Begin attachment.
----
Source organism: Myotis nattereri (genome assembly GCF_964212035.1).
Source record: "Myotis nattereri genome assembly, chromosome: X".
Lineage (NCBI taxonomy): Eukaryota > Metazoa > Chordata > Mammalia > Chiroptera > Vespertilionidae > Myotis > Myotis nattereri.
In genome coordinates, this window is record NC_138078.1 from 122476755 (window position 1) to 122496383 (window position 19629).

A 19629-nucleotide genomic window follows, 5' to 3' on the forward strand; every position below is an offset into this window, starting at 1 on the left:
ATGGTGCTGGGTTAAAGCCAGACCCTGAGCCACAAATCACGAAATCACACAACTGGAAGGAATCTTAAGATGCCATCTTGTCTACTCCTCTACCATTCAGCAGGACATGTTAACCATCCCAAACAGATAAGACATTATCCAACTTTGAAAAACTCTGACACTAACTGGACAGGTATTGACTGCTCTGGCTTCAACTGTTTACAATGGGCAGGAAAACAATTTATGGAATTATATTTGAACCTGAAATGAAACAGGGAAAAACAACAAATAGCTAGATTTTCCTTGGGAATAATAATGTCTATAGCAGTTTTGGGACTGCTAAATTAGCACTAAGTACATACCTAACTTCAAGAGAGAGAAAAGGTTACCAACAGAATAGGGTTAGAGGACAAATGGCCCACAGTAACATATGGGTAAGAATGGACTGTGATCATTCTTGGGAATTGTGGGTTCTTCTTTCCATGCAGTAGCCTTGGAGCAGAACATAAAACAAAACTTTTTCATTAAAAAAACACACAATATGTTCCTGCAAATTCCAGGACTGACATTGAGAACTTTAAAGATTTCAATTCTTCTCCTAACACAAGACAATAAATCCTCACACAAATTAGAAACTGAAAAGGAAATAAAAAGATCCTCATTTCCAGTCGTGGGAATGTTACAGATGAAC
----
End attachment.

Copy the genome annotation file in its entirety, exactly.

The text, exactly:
Source organism: Myotis nattereri (genome assembly GCF_964212035.1).
Source record: "Myotis nattereri genome assembly, chromosome: X".
Lineage (NCBI taxonomy): Eukaryota > Metazoa > Chordata > Mammalia > Chiroptera > Vespertilionidae > Myotis > Myotis nattereri.
In genome coordinates, this window is record NC_138078.1 from 122476755 (window position 1) to 122496383 (window position 19629).

A 19629-nucleotide genomic window follows, 5' to 3' on the forward strand; every position below is an offset into this window, starting at 1 on the left:
ATGGTGCTGGGTTAAAGCCAGACCCTGAGCCACAAATCACGAAATCACACAACTGGAAGGAATCTTAAGATGCCATCTTGTCTACTCCTCTACCATTCAGCAGGACATGTTAACCATCCCAAACAGATAAGACATTATCCAACTTTGAAAAACTCTGACACTAACTGGACAGGTATTGACTGCTCTGGCTTCAACTGTTTACAATGGGCAGGAAAACAATTTATGGAATTATATTTGAACCTGAAATGAAACAGGGAAAAACAACAAATAGCTAGATTTTCCTTGGGAATAATAATGTCTATAGCAGTTTTGGGACTGCTAAATTAGCACTAAGTACATACCTAACTTCAAGAGAGAGAAAAGGTTACCAACAGAATAGGGTTAGAGGACAAATGGCCCACAGTAACATATGGGTAAGAATGGACTGTGATCATTCTTGGGAATTGTGGGTTCTTCTTTCCATGCAGTAGCCTTGGAGCAGAACATAAAACAAAACTTTTTCATTAAAAAAACACACAATATGTTCCTGCAAATTCCAGGACTGACATTGAGAACTTTAAAGATTTCAATTCTTCTCCTAACACAAGACAATAAATCCTCACACAAATTAGAAACTGAAAAGGAAATAAAAAGATCCTCATTTCCAGTCGTGGGAATGTTACAGATGAAC